Eddie Argos: The obviate media Interview

Interview by Brendan Hilliard
Transcription assistance by Mike Ross

Eddie Argos and Dyan Valdes of Everybody Was in the French Resistance…Now!

Eddie Argos, the frontman known best for the three albums with his band Art Brut, has returned with another project titled Everybody Was in the French Resistance…Now!. The group, including keyboardist Dyan Valdes and Art Brut guitarist Ian Catskilkin, is on the road in support of Fixin’ The Charts, Volume 1, an album full of ‘response songs’ to tracks like Avril Lavigne’s “Girlfriend” and Michael Jackson’s “Billie Jean”. Eddie took a few minutes out of his busy day to chat with obviate before the band played Schuba’s on Thursday evening.


I’m from Chicago, and it seems to me that with Art Brut has played here quite often in the past year – including that five night residency at Schuba’s last June. What keeps you coming back to the city with such frequency?

Well, we like Chicago a lot. We did maybe overkill it a little bit. What, we played Chicago eleven times last year? Five at the residency, we played the Green Festival, and then a few others. So yeah, we like Chicago. It was good to place the residency at Schuba’s, but the fact that I got to try everything on the menu, I quite liked that. They have a very nice french onion soup there.

That’s excellent. I saw you at Lincoln Hall last year. That was the only time we were able to get around.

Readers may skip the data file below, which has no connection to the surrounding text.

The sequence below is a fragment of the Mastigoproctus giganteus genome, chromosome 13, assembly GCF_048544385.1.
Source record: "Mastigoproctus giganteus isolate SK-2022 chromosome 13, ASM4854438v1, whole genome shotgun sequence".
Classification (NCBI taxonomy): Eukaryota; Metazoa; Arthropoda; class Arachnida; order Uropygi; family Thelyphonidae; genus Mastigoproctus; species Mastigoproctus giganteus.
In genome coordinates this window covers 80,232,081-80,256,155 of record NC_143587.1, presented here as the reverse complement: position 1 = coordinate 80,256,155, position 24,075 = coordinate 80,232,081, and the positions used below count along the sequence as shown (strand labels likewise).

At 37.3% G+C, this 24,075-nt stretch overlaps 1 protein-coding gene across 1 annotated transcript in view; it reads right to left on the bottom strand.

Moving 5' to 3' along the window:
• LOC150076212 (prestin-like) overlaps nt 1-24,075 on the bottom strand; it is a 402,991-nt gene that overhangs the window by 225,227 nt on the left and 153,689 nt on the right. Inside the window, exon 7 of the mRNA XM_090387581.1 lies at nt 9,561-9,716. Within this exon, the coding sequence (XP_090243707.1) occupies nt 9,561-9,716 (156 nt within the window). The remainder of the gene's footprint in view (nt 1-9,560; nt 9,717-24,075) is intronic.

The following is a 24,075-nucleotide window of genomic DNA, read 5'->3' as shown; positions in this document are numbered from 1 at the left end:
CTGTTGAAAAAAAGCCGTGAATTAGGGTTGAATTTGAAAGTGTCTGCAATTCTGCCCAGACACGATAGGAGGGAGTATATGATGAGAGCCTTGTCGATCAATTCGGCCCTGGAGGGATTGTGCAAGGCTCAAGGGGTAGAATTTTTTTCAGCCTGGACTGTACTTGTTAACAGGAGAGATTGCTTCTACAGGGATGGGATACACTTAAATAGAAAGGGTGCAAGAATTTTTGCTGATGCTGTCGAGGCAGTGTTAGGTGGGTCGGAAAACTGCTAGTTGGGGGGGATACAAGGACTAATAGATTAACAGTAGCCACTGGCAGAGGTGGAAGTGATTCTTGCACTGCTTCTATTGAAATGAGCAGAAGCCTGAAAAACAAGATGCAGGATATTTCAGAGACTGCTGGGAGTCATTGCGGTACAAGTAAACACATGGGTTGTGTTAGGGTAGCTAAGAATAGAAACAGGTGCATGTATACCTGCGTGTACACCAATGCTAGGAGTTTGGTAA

Lincoln Hall? I like that venue. It’s the same guys that own Schuba’s.

What was the reason behind starting “Everybody was in the French Resistance…Now”? How did you choose the songs to write responses to?

I always write songs, really. I was in a car with Dyan [Valdes, Eddie’s bandmate and girlfriend] and that song “Jimmy Mack” came on the radio? I’ve always had a problem with that song. I think I’m quite a bad passenger in the car. I was like “I love the music, but she’s so terrible! She’s such a bitch! She said she’s gonna cheat on the boy unless he comes home.” It’s inappropriate ’cause it’s 1967, and the Vietnam War, so I was kind of grumpy about that. I think I was in Dyan’s head a little bit, so she said “Look, write some words down, and we’ll record them when home.” So, I spent the rest of the journey writing the words in my head, and being quiet. That was the trick. It was just fun to write and record that song. Then we thought we could do more responses. It was a fun challenge.